Of all the great discoveries traveling north from Lisbon to Porto, I'd be remiss if I didn't point out an estate that, thankfully, got on my radar several years back. While it's an over-generalization to point to one vintage as a triumph across all of Europe, 1985 is a year that I fervently hunt throughout nearly all regions of France, Italy, Spain, Germany, and now Portugal. After selling out of the 1990, I'm thrilled today to turn to the 1985.
Frei Joao's 1985 Tinto from the Baga grape is the diamond that arrived to us just this year, after a long 34-year slumber in the dark, dank cellars below the clay soils of Bairrada. At $56 per bottle, and down to $52.99 on 6 or more, this is the aged, old world red that delivers history in bottle at a can't-miss price!
When I think of the wines that have stirred the very greatest emotions they've all had significant bottle age. Meeting a wine at its apogee can be thrilling in a way that often leaves you without words. Those dramatic times when silence falls upon a table always seem to be recounted later, but in the moment we're completely dialed into the glass. The scents, the flavors, and the textures are worlds apart from what we find in young wines. The word haunting often seems to be the note most associated with these aged wines in their prime, where deep sense memories are easily accessed.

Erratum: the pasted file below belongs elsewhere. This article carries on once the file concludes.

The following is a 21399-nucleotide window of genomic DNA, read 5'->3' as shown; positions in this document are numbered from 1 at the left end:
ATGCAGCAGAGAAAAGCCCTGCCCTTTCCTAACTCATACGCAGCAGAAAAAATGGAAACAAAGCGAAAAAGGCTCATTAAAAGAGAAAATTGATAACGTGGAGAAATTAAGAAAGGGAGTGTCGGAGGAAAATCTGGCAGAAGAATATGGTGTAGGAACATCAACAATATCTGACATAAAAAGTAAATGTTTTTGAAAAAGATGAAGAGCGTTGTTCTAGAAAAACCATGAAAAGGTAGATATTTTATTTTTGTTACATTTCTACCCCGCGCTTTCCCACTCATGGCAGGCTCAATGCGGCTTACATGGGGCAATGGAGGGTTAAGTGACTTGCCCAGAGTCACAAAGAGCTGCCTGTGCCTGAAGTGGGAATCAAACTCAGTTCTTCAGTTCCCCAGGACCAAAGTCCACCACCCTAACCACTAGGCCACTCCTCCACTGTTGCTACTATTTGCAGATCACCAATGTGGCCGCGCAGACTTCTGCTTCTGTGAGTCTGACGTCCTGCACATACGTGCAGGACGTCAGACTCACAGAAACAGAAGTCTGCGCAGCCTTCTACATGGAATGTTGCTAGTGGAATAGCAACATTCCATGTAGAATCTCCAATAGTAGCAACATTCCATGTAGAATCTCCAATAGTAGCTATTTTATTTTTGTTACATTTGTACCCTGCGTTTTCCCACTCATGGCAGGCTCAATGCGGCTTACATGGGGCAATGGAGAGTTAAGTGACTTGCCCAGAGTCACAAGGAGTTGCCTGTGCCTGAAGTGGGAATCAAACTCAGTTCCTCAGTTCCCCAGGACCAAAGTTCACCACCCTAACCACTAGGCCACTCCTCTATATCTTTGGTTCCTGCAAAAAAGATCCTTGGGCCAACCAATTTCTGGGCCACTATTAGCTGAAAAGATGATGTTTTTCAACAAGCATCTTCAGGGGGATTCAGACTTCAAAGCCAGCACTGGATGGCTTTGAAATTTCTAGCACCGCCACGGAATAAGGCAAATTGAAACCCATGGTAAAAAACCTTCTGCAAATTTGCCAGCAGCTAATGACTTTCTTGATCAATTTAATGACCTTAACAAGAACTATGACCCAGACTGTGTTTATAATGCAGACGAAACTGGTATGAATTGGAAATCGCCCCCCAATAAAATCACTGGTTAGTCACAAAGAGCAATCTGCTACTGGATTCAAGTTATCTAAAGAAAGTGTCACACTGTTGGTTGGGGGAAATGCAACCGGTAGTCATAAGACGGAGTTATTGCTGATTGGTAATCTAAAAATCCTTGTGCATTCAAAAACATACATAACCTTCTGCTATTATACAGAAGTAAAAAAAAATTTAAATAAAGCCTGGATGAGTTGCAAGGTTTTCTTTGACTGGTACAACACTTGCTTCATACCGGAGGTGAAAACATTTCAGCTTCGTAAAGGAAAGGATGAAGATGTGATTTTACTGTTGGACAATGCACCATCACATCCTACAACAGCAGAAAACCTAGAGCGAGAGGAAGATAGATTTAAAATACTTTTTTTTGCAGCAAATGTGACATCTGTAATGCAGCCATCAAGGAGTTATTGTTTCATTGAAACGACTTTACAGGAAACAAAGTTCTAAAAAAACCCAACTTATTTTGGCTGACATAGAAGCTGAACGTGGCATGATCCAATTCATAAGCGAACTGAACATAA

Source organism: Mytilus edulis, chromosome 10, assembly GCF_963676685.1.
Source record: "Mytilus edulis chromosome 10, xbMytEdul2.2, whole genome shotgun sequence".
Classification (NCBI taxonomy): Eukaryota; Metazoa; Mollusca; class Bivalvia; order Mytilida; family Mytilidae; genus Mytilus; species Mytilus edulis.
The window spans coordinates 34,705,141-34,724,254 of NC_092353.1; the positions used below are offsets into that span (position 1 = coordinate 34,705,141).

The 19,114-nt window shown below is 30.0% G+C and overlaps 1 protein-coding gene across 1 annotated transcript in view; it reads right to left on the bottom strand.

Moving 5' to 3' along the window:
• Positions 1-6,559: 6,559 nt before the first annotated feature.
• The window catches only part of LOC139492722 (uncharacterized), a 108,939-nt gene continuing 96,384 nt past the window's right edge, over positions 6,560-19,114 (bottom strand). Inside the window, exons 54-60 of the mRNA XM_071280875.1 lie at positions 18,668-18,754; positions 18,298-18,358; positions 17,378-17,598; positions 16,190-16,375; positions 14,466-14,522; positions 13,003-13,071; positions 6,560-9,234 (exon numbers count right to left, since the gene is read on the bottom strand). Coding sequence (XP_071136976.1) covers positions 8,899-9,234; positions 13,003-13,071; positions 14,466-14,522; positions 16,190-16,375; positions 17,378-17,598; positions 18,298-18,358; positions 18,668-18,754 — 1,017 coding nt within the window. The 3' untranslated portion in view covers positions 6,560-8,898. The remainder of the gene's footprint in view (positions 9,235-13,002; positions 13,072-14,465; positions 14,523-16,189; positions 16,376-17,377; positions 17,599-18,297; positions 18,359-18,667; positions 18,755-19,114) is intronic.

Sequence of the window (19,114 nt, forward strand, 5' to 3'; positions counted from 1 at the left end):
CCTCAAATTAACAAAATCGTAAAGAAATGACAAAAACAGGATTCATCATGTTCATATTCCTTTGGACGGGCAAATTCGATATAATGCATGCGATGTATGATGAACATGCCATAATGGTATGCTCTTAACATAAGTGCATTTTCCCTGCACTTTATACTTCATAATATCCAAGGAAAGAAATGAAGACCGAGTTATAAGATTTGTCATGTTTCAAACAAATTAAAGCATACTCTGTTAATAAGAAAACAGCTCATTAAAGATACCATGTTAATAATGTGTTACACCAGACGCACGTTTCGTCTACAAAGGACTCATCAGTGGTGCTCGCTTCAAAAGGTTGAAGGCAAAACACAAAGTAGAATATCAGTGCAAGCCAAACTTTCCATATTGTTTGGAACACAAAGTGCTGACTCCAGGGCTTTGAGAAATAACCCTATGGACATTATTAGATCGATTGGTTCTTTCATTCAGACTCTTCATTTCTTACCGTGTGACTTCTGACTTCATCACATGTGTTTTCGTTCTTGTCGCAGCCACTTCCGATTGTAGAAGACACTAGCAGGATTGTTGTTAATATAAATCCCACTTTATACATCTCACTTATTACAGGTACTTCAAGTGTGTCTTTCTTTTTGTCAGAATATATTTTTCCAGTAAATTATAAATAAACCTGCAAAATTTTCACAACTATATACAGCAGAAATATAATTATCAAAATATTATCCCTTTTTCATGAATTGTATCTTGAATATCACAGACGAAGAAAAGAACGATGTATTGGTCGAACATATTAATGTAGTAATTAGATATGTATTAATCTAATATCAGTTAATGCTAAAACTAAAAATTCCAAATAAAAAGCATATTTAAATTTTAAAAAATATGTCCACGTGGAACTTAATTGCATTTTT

Unfortunately, most of these personal wine experiences have come with a price tag that reflects the scarcity of the bottle in question. That's why today's offer is a very exciting one. Portugal, like Spain, is slowly making their case in the US for value and terroir-driven wines that are highlighted by freshness. Along with these new, fascinating arrivals we're also given a few serious gems.
Frei Joao was established in the 1950's, focused on the indigenous red and white grapes of the Bairrada region. The simple story is that because of their long history in the region and strong relationships with growers Frei Joao is offered the right for first refusal of the best fruit. Thankfully, they've taken this gift seriously, stashing away vintages from 1959 to 2000 for long aging at the winery.